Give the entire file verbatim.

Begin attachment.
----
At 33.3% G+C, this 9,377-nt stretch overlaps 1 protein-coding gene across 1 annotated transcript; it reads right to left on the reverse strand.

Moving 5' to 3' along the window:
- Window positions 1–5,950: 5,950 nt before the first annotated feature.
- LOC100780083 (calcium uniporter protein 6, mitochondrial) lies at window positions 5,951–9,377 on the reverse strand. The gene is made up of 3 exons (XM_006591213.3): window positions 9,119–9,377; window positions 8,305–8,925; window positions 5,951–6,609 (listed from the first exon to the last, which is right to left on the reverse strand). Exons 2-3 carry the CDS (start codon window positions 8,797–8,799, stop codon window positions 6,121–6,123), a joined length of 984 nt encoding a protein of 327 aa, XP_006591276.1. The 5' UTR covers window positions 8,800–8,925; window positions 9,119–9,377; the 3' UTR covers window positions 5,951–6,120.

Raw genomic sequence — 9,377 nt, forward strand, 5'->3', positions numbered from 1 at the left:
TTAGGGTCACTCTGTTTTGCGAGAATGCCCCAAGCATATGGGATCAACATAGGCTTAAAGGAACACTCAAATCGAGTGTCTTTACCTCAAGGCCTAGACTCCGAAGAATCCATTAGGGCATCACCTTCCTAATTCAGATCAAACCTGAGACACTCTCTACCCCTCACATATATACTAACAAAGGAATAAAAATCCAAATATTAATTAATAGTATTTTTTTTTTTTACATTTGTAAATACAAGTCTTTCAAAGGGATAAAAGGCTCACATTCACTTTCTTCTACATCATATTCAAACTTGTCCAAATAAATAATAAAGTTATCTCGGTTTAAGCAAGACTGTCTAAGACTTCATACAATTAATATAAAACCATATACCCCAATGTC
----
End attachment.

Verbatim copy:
At 33.3% G+C, this 9,377-nt stretch overlaps 1 protein-coding gene across 1 annotated transcript; it reads right to left on the reverse strand.

Moving 5' to 3' along the window:
- Window positions 1–5,950: 5,950 nt before the first annotated feature.
- LOC100780083 (calcium uniporter protein 6, mitochondrial) lies at window positions 5,951–9,377 on the reverse strand. The gene is made up of 3 exons (XM_006591213.3): window positions 9,119–9,377; window positions 8,305–8,925; window positions 5,951–6,609 (listed from the first exon to the last, which is right to left on the reverse strand). Exons 2-3 carry the CDS (start codon window positions 8,797–8,799, stop codon window positions 6,121–6,123), a joined length of 984 nt encoding a protein of 327 aa, XP_006591276.1. The 5' UTR covers window positions 8,800–8,925; window positions 9,119–9,377; the 3' UTR covers window positions 5,951–6,120.

Raw genomic sequence — 9,377 nt, forward strand, 5'->3', positions numbered from 1 at the left:
TTAGGGTCACTCTGTTTTGCGAGAATGCCCCAAGCATATGGGATCAACATAGGCTTAAAGGAACACTCAAATCGAGTGTCTTTACCTCAAGGCCTAGACTCCGAAGAATCCATTAGGGCATCACCTTCCTAATTCAGATCAAACCTGAGACACTCTCTACCCCTCACATATATACTAACAAAGGAATAAAAATCCAAATATTAATTAATAGTATTTTTTTTTTTTACATTTGTAAATACAAGTCTTTCAAAGGGATAAAAGGCTCACATTCACTTTCTTCTACATCATATTCAAACTTGTCCAAATAAATAATAAAGTTATCTCGGTTTAAGCAAGACTGTCTAAGACTTCATACAATTAATATAAAACCATATACCCCAATGTC